Terrain thought to be ruled by only the largest dinosaurs to inhabit Earth could have in fact been home to dozens of other creatures, ground-breaking research from The University of Manchester has found.
Writing in the journal of the Royal Society Interface, Dr. Peter Falkingham has discovered that dinosaurs only created lasting footprints if the soil conditions were perfect to do so -- and entirely depending on the animal's weight.
Dubbed the 'Goldilocks Effect' -- as all conditions have to be 'just right' for a print to be created -- this work could help to bring ancient environments to life, by showing how a great number of animals can walk over an area, but only a few leave behind tracks.
The findings mean that hugely-significant prehistoric dinosaur track sites, such as Paluxy River in Texas, USA, or Fumanya, Spain could have been host to a much larger number of dinosaurs and other animals than the tracks themselves show.
Dr. Falkingham, from the University's School of Earth, Atmospheric and Environmental Sciences, led a team using detailed computer modeling to recreate the process of large dinosaurs making footprints in different types of mud.
The team incorporated scientists from a range of disciplines, including vertebrate palaeontologist Dr. Phil Manning and Geotechnical engineer Dr. Lee Margetts, both from The University of Manchester, and biomechanicist Dr. Karl Bates (University of Liverpool).
By using computer modeling to simulate dinosaurs making tracks, the scientists were able for the first time to run dozens of simulations in order to systematically change the conditions of the mud.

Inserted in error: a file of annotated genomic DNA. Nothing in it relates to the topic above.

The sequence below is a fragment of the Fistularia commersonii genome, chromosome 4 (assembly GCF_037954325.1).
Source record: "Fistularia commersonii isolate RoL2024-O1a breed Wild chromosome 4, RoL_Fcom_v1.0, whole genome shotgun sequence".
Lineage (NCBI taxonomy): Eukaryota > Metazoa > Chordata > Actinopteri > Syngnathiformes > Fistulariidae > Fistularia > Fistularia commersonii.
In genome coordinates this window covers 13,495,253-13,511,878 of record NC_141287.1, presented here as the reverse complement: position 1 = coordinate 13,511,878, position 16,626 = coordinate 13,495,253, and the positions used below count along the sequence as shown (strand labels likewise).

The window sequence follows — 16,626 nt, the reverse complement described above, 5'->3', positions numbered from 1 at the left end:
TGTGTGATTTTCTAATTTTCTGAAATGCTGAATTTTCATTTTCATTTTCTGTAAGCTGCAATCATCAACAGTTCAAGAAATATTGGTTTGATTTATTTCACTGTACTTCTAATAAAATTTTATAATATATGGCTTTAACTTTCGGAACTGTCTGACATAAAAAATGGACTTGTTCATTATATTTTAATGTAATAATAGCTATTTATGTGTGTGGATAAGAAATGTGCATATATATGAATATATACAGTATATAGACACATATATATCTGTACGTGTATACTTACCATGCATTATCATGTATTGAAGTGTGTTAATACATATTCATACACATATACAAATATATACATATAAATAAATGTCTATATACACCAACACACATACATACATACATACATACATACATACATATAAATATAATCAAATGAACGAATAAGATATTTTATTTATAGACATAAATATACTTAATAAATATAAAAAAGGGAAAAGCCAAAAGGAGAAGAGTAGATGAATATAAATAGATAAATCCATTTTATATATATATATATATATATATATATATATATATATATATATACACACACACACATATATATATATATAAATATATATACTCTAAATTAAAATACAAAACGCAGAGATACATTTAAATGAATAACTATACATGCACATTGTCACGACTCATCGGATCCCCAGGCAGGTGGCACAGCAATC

As dinosaurs ranged vastly in weight, from Brachiosaurus, weighing around 30 tonnes, to Compsognathus, which was the size and weight of a chicken, Dr. Falkingham worked out that only the heaviest creatures would leave prints in certain mud conditions.
Equally, in other areas where the mud was deep and soft, only lighter, nimbler dinosaurs would be able to walk over it and therefore leave prints; larger animals would become stuck and die.
These insights give palaeontologists the chance to re-evaluate the ecosystems which existed more than 100 million years ago.
Dr. Falkingham said: "By using computer modeling, we were able to recreate the conditions involved when a 30-tonne animal makes a track.
"That's very hard to do with physical modeling, more so when you need to do it 20 times in 20 different types of mud.
"But the real advantage of computer modeling is that everything is controllable. We were able to ensure that in every simulation we could look at the effects of each variable (for instance, the shape of the foot, or the weight of the animal) independently.
"As with most scientific papers, this isn't the end of research, this is the beginning.
"Now we can use this "Goldilocks" effect as a baseline for exploring more complicated factors such as the way dinosaurs moved their legs, or what happens to tracks when a mud is drying out."
In Paluxy River, site of one of the most famous sets of dinosaur footprints which seem to show a sauropod being chased by a carnivorous theropod, there are only footprints recording large dinosaurs.
But Dr. Falkingham's findings suggest that many more species probably lived there, walking over the same mud, but their footprints either made no impression or have disappeared over time.
The computer method was based on a technique common in engineering, known as finite element analysis.
This method lets scientists simulate the deformation of a material under load. While in engineering this may be an airplane wing supporting the aircraft, Dr. Falkingham and his co-authors applied the method to mud supporting a dinosaur.
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